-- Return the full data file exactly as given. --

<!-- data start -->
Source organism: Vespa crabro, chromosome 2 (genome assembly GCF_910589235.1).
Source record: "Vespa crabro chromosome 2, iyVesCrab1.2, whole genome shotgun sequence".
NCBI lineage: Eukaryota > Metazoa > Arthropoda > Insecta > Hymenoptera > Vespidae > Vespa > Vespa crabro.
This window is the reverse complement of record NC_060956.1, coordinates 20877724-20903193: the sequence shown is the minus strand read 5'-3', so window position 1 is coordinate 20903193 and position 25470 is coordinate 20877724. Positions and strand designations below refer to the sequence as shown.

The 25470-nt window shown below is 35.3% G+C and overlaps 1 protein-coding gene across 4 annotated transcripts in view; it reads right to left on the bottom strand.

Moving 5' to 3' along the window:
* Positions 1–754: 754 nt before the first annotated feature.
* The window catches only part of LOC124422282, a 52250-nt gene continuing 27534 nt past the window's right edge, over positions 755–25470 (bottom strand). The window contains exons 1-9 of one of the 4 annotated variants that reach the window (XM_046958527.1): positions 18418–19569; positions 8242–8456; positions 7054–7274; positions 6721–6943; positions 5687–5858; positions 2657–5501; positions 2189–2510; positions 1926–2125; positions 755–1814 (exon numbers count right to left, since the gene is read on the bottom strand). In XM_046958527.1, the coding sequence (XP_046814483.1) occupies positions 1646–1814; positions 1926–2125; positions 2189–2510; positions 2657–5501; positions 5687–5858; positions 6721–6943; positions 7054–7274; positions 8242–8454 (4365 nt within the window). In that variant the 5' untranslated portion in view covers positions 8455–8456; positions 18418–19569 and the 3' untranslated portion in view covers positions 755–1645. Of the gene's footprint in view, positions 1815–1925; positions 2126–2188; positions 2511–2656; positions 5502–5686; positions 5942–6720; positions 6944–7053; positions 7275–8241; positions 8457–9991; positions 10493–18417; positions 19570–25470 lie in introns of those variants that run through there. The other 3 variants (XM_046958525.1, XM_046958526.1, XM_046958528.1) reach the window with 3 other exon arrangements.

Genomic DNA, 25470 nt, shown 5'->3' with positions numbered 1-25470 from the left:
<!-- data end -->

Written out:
Source organism: Vespa crabro, chromosome 2 (genome assembly GCF_910589235.1).
Source record: "Vespa crabro chromosome 2, iyVesCrab1.2, whole genome shotgun sequence".
NCBI lineage: Eukaryota > Metazoa > Arthropoda > Insecta > Hymenoptera > Vespidae > Vespa > Vespa crabro.
This window is the reverse complement of record NC_060956.1, coordinates 20877724-20903193: the sequence shown is the minus strand read 5'-3', so window position 1 is coordinate 20903193 and position 25470 is coordinate 20877724. Positions and strand designations below refer to the sequence as shown.

The 25470-nt window shown below is 35.3% G+C and overlaps 1 protein-coding gene across 4 annotated transcripts in view; it reads right to left on the bottom strand.

Moving 5' to 3' along the window:
* Positions 1–754: 754 nt before the first annotated feature.
* The window catches only part of LOC124422282, a 52250-nt gene continuing 27534 nt past the window's right edge, over positions 755–25470 (bottom strand). The window contains exons 1-9 of one of the 4 annotated variants that reach the window (XM_046958527.1): positions 18418–19569; positions 8242–8456; positions 7054–7274; positions 6721–6943; positions 5687–5858; positions 2657–5501; positions 2189–2510; positions 1926–2125; positions 755–1814 (exon numbers count right to left, since the gene is read on the bottom strand). In XM_046958527.1, the coding sequence (XP_046814483.1) occupies positions 1646–1814; positions 1926–2125; positions 2189–2510; positions 2657–5501; positions 5687–5858; positions 6721–6943; positions 7054–7274; positions 8242–8454 (4365 nt within the window). In that variant the 5' untranslated portion in view covers positions 8455–8456; positions 18418–19569 and the 3' untranslated portion in view covers positions 755–1645. Of the gene's footprint in view, positions 1815–1925; positions 2126–2188; positions 2511–2656; positions 5502–5686; positions 5942–6720; positions 6944–7053; positions 7275–8241; positions 8457–9991; positions 10493–18417; positions 19570–25470 lie in introns of those variants that run through there. The other 3 variants (XM_046958525.1, XM_046958526.1, XM_046958528.1) reach the window with 3 other exon arrangements.

Genomic DNA, 25470 nt, shown 5'->3' with positions numbered 1-25470 from the left: